Tuesday, 4 July, 2006
Session: Agricultural beginnings: cultivation, domestication and early dispersal
African agricultural tools: implications of synchronic ethnography for agrarian history
download manuscript of full article: PDF 1.9MB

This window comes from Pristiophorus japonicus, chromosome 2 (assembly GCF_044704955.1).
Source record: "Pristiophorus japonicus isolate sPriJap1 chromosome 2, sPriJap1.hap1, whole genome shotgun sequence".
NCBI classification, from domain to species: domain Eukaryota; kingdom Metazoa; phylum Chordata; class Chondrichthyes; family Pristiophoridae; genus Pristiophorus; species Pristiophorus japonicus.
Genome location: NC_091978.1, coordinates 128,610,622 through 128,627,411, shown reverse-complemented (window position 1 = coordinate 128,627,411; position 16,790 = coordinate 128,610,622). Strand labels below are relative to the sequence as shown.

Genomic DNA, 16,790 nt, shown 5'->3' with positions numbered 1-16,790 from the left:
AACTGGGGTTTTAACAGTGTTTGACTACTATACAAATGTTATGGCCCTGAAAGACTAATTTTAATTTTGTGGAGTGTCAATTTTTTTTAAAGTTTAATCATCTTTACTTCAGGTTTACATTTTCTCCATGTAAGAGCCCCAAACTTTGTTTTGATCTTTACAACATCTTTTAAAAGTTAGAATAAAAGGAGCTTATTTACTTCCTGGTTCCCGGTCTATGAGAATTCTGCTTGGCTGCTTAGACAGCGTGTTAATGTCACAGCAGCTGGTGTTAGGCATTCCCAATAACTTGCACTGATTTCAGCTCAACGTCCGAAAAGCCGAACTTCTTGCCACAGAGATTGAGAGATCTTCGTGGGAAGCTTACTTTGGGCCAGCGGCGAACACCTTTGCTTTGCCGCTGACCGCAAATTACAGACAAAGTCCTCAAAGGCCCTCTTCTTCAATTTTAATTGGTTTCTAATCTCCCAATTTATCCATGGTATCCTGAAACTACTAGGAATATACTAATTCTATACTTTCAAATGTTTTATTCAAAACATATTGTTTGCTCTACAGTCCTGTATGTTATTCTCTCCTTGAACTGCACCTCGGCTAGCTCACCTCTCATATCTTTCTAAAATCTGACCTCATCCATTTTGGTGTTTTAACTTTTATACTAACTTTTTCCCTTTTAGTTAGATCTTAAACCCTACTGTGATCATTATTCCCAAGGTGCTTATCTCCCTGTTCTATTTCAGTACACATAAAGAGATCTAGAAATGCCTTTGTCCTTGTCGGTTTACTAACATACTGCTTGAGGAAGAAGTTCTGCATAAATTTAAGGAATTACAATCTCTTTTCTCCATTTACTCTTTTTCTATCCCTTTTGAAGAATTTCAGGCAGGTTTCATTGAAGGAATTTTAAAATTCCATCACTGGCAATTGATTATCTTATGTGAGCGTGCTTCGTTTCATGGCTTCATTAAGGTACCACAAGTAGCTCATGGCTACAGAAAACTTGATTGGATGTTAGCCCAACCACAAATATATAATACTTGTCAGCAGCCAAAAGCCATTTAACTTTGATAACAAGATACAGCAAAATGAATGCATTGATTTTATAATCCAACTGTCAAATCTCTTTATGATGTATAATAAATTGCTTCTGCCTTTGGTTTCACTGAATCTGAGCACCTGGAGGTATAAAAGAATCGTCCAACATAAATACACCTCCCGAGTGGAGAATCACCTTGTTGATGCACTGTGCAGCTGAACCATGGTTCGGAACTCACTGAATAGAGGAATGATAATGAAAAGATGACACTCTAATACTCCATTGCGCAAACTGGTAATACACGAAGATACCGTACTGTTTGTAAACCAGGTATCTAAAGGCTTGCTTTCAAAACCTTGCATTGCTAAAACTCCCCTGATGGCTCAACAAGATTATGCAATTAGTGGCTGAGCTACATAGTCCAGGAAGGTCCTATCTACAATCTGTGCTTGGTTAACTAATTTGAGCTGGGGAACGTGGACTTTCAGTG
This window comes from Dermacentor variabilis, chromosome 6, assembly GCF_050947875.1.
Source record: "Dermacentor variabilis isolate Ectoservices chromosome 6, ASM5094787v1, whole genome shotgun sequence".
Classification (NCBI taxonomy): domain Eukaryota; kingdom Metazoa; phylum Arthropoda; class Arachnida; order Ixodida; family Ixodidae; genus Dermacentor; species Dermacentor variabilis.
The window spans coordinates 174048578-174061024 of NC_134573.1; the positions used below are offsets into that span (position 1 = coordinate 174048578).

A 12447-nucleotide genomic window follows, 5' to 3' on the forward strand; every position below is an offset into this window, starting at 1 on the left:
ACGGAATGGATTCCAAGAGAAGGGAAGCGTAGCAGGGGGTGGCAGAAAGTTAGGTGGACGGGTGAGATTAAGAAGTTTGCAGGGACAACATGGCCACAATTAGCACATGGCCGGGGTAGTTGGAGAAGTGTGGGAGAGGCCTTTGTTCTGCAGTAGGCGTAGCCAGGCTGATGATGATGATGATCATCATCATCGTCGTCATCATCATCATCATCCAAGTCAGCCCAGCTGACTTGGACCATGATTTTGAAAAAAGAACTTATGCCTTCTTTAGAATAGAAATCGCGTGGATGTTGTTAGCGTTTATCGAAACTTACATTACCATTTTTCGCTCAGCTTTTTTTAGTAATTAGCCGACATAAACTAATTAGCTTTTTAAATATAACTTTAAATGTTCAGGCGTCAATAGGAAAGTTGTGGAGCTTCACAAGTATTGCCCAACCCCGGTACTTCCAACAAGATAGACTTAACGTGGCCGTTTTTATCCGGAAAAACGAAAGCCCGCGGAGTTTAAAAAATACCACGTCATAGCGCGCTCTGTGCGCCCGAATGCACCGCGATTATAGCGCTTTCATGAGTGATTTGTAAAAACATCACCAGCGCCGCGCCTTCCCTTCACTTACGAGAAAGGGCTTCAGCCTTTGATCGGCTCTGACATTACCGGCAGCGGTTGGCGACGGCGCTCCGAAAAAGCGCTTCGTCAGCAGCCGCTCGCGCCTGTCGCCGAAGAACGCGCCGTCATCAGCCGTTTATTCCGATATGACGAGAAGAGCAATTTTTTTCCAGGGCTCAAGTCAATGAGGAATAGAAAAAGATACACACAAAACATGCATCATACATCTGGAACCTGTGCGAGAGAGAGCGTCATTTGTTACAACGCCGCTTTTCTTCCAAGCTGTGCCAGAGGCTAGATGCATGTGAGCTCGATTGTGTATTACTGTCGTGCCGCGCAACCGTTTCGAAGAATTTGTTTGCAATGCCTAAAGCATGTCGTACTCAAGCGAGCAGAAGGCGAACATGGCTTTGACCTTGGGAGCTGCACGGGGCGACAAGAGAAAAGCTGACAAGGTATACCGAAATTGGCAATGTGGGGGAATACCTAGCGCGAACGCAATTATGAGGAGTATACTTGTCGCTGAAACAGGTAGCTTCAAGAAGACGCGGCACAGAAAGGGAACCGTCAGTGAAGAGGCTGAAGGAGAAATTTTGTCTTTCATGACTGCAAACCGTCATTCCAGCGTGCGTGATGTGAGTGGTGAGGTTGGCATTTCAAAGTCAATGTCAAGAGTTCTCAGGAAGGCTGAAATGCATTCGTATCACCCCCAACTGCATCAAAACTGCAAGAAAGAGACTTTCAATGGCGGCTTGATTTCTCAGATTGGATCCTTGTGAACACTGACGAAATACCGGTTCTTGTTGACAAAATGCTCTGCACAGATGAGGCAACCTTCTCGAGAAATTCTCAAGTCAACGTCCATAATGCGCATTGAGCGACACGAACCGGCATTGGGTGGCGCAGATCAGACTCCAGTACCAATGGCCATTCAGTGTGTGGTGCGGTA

Although the last few years have seen considerable advances in African archaeobotany and a broader picture of the evolution of African agriculture from the point of view of crop remains is now available, our understanding of the techniques of that agriculture remains poor. Although Africa has a rich diversity of agricultural tools, these are known principally from synchronic descriptions rather than excavation. Material culture studies, at least from the point of view of classification and distribution are largely discouraged and it is no accident that the only monograph on this subject was written in German by Baumann in 1944 and remains little-known. Despite this, the majority of African farmers still use traditional tools, and have them repaired by village blacksmiths. From this, it is possible to recover evidence for their names, construction and use. This paper attempts a preliminary survey of the tools in use, their classification and the hypotheses that can be suggested concerning their evolution and development.
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